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Panama City’s Attractions

Casco Viejo in Panama City
The Old Quarter in Panama City known as "Casco Viejo."

When travelers arrive at Tocumen International Airport they soon realize just how important the U.S. is to this Central American country, even after its handoff of the Panama Canal in 1999. Panama’s official paper currency is U.S. dollars, and its coins, called “balboas,” are interchangeable with American coins. So globetrekkers who come to Panama with American money can forego those pesky exchange and transaction fees. More importantly, Panama City offers some of the best sight-seeing and cultural bargains in the hemisphere. Here are some of my favorites:

Avenue Central Marketplace: For a true Panamanian shopping experience, come to this cultural mecca, whose south half, beginning at the Plaza Cinco de Mayo, is exclusively for pedestrians. The frugal buyer can find almost any kind of durable goods, food, and Internet or long-distance access along this multi-block stretch, where a steady soundtrack of energetic salsa music emanates from the shops. From Plaza Cinco de Mayo, you are only a block away from the old Panama Canal Railway Station.

Avenue Central Marketplace in Panama City
A newspaper delivery man carries his stack on the Avenue Central Marketplace in Panama City.

Amador Causeway: From here you see the Pacific gateway to the Panama Canal: the 354-feet-high, 5,000 feet-long Bridge of the Americas that connects eastern and western Panama. From the bridge’s public lookout station, you’ll witness awe-inspiring views of the Pacific Ocean. The Amador Causeway connects three islands. On Isla Naos is the tourist-accessible Smithsonian Institute of Tropical Research (www.stri.org). Continuing on, you come to the little Isla Perico before finally reaching Isla Flamenco, with a marina and shopping plaza.

Panama la Vieja: the original location of Panama City, established in 1519, is the oldest Spanish settlement on the Pacific side. In 1671 the pirate Henry Morgan destroyed the settlement and it was never rebuilt. The facade of the cathedral tower looms grandly over the other ruins. A cab ride from downtown can cost a few dollars, or you can take a public bus marked “Panama Viejo” for around 50 cents.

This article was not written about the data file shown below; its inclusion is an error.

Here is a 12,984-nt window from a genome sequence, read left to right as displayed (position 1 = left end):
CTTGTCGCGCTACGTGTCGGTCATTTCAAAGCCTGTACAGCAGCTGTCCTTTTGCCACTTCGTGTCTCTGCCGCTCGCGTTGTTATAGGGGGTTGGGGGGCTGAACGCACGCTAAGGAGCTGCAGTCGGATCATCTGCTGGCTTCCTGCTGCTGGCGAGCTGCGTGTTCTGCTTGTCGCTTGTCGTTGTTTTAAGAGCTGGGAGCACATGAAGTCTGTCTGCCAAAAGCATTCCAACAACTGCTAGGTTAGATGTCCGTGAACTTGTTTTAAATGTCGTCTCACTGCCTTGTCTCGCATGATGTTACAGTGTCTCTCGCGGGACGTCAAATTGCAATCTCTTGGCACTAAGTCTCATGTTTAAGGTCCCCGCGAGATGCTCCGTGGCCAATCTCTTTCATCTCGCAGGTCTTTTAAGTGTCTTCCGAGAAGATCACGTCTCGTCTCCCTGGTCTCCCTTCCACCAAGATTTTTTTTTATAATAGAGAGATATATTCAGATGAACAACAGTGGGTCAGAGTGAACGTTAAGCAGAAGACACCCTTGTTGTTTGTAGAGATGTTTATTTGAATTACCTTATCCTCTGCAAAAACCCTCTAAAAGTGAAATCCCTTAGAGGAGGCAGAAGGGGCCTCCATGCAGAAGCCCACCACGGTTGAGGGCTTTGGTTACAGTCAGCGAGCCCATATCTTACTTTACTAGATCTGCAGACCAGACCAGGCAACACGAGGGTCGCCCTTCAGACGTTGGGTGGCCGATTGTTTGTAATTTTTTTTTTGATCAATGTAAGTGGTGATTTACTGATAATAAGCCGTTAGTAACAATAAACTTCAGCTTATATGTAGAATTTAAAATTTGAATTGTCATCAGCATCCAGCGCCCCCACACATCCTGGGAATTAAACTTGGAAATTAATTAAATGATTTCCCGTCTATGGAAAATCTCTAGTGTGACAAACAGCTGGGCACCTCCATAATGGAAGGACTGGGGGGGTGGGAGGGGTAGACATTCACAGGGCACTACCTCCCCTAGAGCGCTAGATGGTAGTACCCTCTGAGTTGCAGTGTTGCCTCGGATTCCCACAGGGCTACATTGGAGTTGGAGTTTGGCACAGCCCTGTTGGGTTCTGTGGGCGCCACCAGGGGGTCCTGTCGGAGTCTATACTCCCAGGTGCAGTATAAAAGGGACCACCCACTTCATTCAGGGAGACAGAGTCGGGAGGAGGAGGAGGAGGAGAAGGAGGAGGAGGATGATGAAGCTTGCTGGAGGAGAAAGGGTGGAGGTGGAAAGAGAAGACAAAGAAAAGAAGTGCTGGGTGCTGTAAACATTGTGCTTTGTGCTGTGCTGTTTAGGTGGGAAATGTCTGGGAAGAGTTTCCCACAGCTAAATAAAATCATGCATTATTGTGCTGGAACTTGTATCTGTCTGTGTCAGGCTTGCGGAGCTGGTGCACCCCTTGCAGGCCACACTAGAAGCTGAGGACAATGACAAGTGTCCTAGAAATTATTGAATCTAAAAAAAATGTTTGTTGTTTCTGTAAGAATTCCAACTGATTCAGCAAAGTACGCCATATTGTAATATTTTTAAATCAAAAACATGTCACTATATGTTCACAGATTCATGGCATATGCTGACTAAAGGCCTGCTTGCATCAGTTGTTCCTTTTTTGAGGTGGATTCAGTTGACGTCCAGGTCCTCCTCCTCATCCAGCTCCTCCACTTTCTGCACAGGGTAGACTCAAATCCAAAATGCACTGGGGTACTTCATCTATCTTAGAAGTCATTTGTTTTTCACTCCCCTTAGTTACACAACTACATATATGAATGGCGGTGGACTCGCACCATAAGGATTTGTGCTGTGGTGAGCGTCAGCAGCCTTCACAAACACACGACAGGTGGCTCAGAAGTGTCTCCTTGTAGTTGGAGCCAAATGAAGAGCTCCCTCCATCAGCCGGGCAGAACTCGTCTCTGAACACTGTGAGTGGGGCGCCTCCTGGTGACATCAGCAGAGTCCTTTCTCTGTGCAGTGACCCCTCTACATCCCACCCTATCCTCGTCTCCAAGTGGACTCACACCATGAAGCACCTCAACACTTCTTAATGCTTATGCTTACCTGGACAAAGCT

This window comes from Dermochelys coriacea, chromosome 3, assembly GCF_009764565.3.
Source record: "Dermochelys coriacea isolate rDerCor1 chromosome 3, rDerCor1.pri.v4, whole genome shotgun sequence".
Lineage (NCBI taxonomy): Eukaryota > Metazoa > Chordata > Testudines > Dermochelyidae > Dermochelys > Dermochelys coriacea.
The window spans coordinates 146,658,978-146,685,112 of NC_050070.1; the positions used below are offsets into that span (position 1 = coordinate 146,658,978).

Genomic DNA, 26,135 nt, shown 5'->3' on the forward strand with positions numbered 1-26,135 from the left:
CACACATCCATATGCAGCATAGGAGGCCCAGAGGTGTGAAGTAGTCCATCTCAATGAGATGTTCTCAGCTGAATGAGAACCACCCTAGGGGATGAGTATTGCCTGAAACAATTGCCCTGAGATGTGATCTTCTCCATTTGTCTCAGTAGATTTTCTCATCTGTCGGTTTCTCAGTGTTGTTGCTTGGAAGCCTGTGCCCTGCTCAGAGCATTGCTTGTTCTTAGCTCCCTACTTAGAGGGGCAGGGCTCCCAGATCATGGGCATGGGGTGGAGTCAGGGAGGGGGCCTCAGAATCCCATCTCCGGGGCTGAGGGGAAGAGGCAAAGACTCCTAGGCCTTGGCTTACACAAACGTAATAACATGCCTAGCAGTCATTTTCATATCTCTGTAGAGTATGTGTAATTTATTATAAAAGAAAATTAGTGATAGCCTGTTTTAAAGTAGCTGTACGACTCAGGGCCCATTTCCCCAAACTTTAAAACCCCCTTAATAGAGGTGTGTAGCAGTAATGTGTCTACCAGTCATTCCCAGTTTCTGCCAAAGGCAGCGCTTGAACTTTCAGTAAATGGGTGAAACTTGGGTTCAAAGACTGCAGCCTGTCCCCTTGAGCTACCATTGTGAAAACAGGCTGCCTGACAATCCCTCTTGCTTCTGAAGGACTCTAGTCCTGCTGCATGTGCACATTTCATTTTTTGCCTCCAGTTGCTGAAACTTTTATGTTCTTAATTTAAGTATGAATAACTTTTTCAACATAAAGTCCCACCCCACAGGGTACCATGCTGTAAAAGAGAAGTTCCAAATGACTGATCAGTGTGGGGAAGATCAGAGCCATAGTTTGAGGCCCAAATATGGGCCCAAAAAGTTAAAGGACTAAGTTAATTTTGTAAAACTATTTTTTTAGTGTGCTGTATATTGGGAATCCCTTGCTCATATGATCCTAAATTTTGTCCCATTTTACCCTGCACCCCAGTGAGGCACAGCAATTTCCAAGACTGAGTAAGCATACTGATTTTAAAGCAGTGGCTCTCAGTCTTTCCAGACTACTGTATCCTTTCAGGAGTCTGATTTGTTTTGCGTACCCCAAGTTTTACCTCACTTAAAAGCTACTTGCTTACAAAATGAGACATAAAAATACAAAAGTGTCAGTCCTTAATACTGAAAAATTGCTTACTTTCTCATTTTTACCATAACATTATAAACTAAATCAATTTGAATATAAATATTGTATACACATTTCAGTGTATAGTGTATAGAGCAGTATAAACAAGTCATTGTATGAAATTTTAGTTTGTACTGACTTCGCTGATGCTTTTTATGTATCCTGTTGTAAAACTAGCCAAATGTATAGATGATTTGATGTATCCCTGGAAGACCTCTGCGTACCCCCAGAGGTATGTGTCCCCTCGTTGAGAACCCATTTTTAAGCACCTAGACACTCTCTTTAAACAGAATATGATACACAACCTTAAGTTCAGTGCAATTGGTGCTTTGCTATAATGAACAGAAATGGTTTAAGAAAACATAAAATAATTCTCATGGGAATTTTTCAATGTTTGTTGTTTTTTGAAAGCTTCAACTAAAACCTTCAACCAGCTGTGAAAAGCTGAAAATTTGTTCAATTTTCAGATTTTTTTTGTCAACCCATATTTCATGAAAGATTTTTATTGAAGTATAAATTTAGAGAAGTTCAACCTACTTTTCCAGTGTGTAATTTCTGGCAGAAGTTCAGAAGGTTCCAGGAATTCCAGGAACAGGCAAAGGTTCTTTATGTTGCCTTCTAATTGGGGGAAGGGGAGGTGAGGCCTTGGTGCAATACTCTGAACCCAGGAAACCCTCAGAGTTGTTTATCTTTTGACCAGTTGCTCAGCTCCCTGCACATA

Casco Viejo: The Old Quarter of Panama City, located a couple of miles south of downtown, was built in 1673, after the original city was laid to waste by Henry Morgan’s gang. The famed National Cathedral and its plaza is where Panama declared independence from Colombia in 1903. The Panama Canal Museum and the legendary Golden Altar (found in the Iglesia San Jose), are located in Casco Viejo.

Affordable Daytrips from Panama City: Across the street from Plaza Cinco De Mayo you can take a SACA bus for around 50 cents (at the Summit/Pariso gate) or a several-dollar cab ride to the Miraflores Locks, about a half-hour away. The 4-story visitors’ center and viewing areas allow you to see cargo, cruise, and pleasure vessels being lowered and raised on the locks. The website is www.pancanal.com.

At Portobello, the former treasure-holding center for the Spanish Empire, the former customs house is intact and gray vultures ominously guard its abandoned but well-preserved forts. It’s about a 2-hour drive or bus ride (costing a few dollars each way) from Panama City’s Albrook Bus Terminal. The 2.5-hour 75-mile bus ride to El Valle, a tropical rainforest paradise, is worth the trip alone. El Valle contains ancient petroglyphs, a waterfall called “El Macho,” and some golden frogs. The bus fare is also few dollars each way from Panama City’s Albrook terminal.

Fort San Jeronimo in Portobello
The grounds of the abandoned Fort San Jeronimo, in Portobello.

El Valle rainforest in Panama
The tropical rainforest of El Valle.

For More Info

Some of the best information for your trip to Panama City and the rest of the country can be found at www.panamainfo.com. My favorite hotel in Panama City is the comfy but inexpensive Hotel Venecia, just south of downtown on Ave. Peru entre Calle 36-37; Tel. 011-507-227-5252 or 227-7881; hotelvenecia.cjb.net or see www.panamahotels.com.

Panama City’s public souped-up school buses with unique exterior decorations run continuously and cost 50 cents and under per ride. Taxis are plentiful and easy to hail, with fares generally running a few dollars.